The Bears were just coming off a Championship season and were not all that concerned about finding another match, though they would miss the loyalty and tradition that the Dodgers had brought to Mobile. In their place, the 1956 Bears were taken over by the Cleveland Indians. The Indians at the time were a strong franchise themselves and the Mobile Bears would play good ball under their umbrella. The Bears lineup featured 2 sluggers in the form of future Indian, Dick Brown (20 2B, 24 HR, .268) and future Cincinnati Reds' Gordy Coleman (25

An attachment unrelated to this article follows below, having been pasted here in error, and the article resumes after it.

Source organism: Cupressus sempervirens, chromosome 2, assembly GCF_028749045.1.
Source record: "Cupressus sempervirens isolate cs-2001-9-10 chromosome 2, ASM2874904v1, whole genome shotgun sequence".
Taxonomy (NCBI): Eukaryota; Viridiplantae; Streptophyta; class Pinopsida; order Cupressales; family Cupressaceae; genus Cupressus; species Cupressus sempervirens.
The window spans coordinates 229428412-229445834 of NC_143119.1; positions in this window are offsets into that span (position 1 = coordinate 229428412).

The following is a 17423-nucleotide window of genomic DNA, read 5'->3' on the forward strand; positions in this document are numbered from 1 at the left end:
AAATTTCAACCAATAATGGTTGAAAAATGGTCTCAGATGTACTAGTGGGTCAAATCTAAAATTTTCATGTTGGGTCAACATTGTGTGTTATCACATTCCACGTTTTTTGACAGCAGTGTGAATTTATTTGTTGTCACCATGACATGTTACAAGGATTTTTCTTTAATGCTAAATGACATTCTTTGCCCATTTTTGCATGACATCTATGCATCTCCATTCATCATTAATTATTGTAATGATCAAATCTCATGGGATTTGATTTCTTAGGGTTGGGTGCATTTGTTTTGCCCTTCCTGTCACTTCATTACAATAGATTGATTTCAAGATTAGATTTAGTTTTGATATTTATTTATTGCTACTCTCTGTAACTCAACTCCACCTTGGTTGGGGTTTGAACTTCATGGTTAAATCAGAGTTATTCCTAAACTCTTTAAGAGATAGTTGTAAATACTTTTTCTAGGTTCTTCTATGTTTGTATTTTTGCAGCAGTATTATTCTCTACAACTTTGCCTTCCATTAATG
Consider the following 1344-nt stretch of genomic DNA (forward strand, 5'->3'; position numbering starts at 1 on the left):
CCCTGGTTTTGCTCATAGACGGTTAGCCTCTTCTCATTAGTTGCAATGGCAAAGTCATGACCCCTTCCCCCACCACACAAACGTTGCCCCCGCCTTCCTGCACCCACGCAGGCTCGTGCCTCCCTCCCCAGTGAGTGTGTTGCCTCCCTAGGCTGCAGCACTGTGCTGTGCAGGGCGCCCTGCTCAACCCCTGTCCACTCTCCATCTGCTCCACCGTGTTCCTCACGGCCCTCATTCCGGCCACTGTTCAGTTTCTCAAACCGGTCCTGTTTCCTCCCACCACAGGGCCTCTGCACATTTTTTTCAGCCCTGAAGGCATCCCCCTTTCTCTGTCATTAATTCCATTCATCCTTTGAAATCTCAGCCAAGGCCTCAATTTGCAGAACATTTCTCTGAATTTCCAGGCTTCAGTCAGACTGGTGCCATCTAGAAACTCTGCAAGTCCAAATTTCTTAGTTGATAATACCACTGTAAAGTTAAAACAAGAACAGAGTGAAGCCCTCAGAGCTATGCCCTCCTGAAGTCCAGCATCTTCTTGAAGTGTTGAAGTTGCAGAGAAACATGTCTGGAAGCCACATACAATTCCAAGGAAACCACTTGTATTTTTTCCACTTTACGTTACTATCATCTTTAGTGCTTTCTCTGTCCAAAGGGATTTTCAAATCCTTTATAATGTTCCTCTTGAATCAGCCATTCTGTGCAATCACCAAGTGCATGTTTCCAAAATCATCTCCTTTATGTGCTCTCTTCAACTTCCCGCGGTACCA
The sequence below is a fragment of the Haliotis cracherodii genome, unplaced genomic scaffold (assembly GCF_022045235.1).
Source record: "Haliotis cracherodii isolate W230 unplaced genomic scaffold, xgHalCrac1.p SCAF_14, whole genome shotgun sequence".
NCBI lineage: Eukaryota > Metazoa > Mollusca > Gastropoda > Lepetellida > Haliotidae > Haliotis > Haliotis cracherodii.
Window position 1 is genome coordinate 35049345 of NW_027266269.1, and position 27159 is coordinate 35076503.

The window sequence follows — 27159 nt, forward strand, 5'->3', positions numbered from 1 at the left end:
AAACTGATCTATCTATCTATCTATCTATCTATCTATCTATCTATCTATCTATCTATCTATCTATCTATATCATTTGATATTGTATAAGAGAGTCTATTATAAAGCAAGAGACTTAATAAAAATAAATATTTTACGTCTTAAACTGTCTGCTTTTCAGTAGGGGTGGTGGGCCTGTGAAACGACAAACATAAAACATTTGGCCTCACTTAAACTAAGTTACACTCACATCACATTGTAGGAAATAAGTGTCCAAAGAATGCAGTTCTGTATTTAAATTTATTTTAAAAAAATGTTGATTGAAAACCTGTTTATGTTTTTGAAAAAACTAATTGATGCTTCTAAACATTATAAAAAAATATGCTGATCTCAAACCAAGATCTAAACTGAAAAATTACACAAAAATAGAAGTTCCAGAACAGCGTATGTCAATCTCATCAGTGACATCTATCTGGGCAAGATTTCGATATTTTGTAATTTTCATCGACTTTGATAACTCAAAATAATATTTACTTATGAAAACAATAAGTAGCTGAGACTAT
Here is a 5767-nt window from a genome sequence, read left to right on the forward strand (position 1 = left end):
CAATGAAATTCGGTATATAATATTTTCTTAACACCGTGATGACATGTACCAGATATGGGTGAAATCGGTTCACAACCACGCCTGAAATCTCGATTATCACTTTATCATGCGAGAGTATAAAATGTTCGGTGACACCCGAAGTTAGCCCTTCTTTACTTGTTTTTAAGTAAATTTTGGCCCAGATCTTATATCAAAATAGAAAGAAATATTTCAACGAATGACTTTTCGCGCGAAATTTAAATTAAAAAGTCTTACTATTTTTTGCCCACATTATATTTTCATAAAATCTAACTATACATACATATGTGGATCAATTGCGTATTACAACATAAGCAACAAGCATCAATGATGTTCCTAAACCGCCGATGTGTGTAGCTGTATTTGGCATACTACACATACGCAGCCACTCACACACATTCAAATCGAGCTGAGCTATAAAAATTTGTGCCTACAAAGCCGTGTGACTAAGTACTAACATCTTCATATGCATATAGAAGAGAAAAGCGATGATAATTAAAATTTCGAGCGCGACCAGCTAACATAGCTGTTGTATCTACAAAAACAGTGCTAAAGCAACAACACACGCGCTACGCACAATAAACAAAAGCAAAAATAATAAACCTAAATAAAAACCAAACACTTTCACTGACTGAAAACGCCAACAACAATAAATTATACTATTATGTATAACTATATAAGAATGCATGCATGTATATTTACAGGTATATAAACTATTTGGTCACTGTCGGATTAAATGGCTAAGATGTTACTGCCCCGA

2B, 8 3B, 27 HR, .316 and a Southern Association leading 118 RBI) who nearly tied the 3 way Hartwell Field HR mark. On the mound, Gene Lary's 19-7, 3.88 mark was the best any pitcher had done in quite awhile. Bill Dailey's 15-8, 3.18 meanwhile, led the league in ERA. The Bears were on their way to post-season again with a 82-73 record but fell a little short, losing out in the first round to the Memphis Chicks 4 games to 3. Despite doing so well for 2 seasons in a row, the front office began to find their numbers at the gate very discouraging as only 81k showed up to see the Bears make it to the playoffs again… 7th in the 8 team league. Their follow-up season wasn't very  impressive either, as the Bears fell 3 games under despite featuring 2 future All-Stars in 3 time MLB A.S. Gary Bell (10-7, 3.29) and future Twins' Dick Stigman (8-14, 3.81) and attendance dropped another 10k to 71,000. Those Bears were quickly on the mend in 1958 as Jack Baumer (24 2B, 22 HR, .236) and future Indians' Don Dillard (32 2B, 5 3B, 21 HR, .319) gave Mobile a pair of 20+ power hitters. Returning All-Star Dick Stigman had a better season as well, posting a 15-7, 2.44 tying 2nd place in the league in ERA, while Jake Striker (17-11, 3.10) and Donald Schaeffer (15-10, 4.19) gave the Bears three 15+ win pitchers. They would finish at 84-68 in 2nd place and find themselves back in the post-season against the Atlanta Crackers. The Crackers tied the Bears with 84 wins but were no match for Mobile as the Bears mauled them to the tune of a 4-0 game sweep. They then primed themselves for Birmingham, who put up a far tougher fight… too tough in fact to overcome as the Barons beat the Bears 4 games to one. It was a disappointing end to a good season, but the Barons had led the league with 92 wins and their uprising was no surprise to anyone. Mobile meanwhile sunk to 64,000 fans. The worst part of that was… 3 team did worse. The Southern Association was having tremendous trouble drawing fans to the ballpark, as was every other team in the league which found themselves folding one after another